Behavior and Diet
California Ground Squirrel
California ground squirrels are diurnal, which means that they are active during the day. During spring and summer, California ground squirrels avoid the intense heat in the middle of the day. Hence, they are most active during the middle of the morning and in the late afternoon. In winter, some California ground squirrels hibernate. Those that do not are only active on the warmest days before noon.
California ground squirrels often have a small home range; the area where an individual squirrel is active, which contains all of the resources it needs to survive and reproduce. Females have home ranges of approximately 0.5 acres, while male home ranges are about half the size (0.25 acres). They generally make short excursions from their burrows.
California ground squirrels are opportunistic but prefer a wide range of forbs, grasses, and leaves of lower growing shrubs during the months when green forage is readily available (generally from November through March/April). Otherwise, California ground squirrels rely on seeds as their primary food source. They carry food away in their cheek pouches so that they may hull the seeds in safe, shady spots or cache them for consumption at a later time. They also eat some species of invertebrates.
California ground squirrels exhibit seasonal food preferences. After hibernation and throughout gestation and lactation, they feed almost exclusively on green grasses and other herbaceous plants. As these become less plentiful, they switch to seeds and fruits. This dramatic switch occurs over about a two-week period. It is important to observe these feeding patterns and choices, because ground squirrel food preference can influence the effectiveness of certain management options. For example, when California ground squirrels are feeding on seeds and grains, toxic baits that use grains as carriers are more readily accepted and may be ineffective at times of year when the squirrels prefer fresh foliage.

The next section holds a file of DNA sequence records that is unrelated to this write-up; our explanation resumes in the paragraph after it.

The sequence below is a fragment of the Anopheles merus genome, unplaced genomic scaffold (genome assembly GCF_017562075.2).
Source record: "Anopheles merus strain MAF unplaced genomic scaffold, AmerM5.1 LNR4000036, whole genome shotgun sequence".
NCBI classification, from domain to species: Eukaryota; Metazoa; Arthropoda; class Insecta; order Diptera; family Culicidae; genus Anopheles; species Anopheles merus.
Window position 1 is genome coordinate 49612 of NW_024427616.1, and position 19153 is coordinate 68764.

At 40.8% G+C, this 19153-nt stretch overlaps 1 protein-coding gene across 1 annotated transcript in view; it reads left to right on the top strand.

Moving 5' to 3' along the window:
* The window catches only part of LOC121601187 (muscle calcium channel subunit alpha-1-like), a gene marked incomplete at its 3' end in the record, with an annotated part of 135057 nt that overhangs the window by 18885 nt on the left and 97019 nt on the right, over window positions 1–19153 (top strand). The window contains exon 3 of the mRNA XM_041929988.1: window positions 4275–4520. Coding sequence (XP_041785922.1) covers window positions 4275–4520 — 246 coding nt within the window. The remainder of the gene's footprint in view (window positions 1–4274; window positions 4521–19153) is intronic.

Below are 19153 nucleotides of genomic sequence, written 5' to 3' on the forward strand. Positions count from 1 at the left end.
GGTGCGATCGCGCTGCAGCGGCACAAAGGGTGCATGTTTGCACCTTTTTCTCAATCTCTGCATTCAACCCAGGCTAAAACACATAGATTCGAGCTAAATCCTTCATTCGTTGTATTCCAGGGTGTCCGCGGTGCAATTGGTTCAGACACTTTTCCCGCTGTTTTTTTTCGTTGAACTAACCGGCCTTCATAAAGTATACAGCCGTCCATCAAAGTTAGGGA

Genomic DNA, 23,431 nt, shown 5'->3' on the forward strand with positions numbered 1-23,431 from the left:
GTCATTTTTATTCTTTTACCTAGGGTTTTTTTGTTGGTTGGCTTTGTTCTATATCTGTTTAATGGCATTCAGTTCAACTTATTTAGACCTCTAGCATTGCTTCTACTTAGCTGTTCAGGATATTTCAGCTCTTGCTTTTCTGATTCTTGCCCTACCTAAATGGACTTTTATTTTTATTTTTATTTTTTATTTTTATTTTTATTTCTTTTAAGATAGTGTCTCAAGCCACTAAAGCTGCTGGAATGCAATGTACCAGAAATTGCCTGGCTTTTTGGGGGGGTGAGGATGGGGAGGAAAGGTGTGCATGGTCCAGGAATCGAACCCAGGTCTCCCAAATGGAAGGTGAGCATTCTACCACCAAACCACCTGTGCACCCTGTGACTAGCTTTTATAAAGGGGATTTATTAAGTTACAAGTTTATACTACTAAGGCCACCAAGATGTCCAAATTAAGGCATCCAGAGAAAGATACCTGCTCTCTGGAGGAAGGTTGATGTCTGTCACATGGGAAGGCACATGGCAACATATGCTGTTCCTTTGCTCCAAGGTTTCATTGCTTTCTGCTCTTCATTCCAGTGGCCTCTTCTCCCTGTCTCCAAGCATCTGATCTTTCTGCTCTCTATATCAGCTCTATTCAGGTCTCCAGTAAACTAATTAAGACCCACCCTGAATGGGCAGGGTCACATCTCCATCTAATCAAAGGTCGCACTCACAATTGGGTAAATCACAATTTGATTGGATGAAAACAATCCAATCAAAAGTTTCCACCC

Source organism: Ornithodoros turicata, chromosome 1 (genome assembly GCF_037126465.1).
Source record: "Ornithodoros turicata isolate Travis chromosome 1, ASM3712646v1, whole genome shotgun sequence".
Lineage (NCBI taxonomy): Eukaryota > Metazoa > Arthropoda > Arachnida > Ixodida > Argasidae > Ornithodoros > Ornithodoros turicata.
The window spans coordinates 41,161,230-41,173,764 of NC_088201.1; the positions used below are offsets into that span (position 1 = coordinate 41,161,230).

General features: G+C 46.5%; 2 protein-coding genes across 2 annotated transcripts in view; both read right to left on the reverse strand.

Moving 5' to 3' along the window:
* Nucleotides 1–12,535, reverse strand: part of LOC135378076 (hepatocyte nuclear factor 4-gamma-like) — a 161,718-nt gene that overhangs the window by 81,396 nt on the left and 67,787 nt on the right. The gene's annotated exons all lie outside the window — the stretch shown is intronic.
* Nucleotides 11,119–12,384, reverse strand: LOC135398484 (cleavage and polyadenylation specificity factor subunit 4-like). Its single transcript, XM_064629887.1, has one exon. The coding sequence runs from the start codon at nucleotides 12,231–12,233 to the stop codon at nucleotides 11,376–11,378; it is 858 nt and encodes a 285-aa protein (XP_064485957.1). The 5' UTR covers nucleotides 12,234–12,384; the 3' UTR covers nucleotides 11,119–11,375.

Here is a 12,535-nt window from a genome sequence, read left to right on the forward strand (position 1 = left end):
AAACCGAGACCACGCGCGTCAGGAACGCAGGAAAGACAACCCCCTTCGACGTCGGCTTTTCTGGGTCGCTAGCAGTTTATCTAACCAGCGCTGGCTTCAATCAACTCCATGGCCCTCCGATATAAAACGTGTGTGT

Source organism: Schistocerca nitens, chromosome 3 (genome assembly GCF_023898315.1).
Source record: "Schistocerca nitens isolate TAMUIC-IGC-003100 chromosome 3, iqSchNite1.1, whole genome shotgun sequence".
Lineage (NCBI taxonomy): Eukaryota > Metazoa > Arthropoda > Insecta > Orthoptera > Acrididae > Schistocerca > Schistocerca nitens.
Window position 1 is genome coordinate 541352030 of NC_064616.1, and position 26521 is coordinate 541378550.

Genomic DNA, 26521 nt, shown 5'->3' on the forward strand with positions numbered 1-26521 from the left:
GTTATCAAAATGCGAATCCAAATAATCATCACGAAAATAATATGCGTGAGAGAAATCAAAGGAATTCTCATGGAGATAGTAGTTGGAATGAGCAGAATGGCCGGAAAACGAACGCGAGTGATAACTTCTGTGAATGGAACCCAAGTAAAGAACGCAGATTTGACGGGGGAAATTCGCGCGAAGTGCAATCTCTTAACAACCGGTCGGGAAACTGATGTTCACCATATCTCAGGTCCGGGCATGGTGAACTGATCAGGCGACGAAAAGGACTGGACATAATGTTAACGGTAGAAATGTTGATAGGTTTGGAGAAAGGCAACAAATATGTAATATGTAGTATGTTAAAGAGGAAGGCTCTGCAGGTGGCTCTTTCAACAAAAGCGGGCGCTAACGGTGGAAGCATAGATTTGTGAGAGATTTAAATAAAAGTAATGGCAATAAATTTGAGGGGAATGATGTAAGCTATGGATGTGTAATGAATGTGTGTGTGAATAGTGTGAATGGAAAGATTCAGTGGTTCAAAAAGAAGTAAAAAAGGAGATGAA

Belding's Ground Squirrel
From February to August, when Belding’s ground squirrels are not in hibernation, they usually emerge from their burrows at dawn and forage for large parts of the day. Belding’s ground squirrels do not cache food and must consume large amounts of food to prepare for the hibernation period.
Belding’s ground squirrel feeds extensively on the leaves and stems of wild and cultivated grasses and legumes. They also consume flowers, stems, leaves, and roots of herbaceous plants, depending on what is available in their habitat. In contrast to the California ground squirrel, Belding’s ground squirrel does not switch to seeds and grains as a food source during summer, but instead enters into hibernation. The lack of seeds in their diet creates significant management issues given that commercial squirrel baits use grains as a carrier. Thus, uptake of bait by Belding’s ground squirrel tends to be low.